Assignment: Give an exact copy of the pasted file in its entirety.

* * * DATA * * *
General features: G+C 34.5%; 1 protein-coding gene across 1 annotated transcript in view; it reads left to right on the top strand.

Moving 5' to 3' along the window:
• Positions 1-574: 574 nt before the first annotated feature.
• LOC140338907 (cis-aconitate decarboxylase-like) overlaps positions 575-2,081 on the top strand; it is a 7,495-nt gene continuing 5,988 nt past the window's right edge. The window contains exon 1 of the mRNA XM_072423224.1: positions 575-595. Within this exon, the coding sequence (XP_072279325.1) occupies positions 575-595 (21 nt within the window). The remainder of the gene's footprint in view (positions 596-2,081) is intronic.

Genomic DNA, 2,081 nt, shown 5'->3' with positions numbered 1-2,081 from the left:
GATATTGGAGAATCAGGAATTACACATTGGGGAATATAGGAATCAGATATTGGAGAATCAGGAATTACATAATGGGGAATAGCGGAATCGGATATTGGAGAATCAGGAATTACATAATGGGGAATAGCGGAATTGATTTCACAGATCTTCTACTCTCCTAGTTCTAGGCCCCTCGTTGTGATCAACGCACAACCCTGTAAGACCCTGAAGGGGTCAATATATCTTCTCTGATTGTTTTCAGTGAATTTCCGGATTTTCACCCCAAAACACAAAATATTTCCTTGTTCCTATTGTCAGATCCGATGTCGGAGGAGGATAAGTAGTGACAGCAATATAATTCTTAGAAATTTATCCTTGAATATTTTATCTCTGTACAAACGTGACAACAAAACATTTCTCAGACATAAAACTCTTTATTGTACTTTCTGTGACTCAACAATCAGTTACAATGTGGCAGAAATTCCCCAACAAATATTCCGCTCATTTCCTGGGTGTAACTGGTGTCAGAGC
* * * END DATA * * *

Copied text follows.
General features: G+C 34.5%; 1 protein-coding gene across 1 annotated transcript in view; it reads left to right on the top strand.

Moving 5' to 3' along the window:
• Positions 1-574: 574 nt before the first annotated feature.
• LOC140338907 (cis-aconitate decarboxylase-like) overlaps positions 575-2,081 on the top strand; it is a 7,495-nt gene continuing 5,988 nt past the window's right edge. The window contains exon 1 of the mRNA XM_072423224.1: positions 575-595. Within this exon, the coding sequence (XP_072279325.1) occupies positions 575-595 (21 nt within the window). The remainder of the gene's footprint in view (positions 596-2,081) is intronic.

Genomic DNA, 2,081 nt, shown 5'->3' with positions numbered 1-2,081 from the left:
GATATTGGAGAATCAGGAATTACACATTGGGGAATATAGGAATCAGATATTGGAGAATCAGGAATTACATAATGGGGAATAGCGGAATCGGATATTGGAGAATCAGGAATTACATAATGGGGAATAGCGGAATTGATTTCACAGATCTTCTACTCTCCTAGTTCTAGGCCCCTCGTTGTGATCAACGCACAACCCTGTAAGACCCTGAAGGGGTCAATATATCTTCTCTGATTGTTTTCAGTGAATTTCCGGATTTTCACCCCAAAACACAAAATATTTCCTTGTTCCTATTGTCAGATCCGATGTCGGAGGAGGATAAGTAGTGACAGCAATATAATTCTTAGAAATTTATCCTTGAATATTTTATCTCTGTACAAACGTGACAACAAAACATTTCTCAGACATAAAACTCTTTATTGTACTTTCTGTGACTCAACAATCAGTTACAATGTGGCAGAAATTCCCCAACAAATATTCCGCTCATTTCCTGGGTGTAACTGGTGTCAGAGC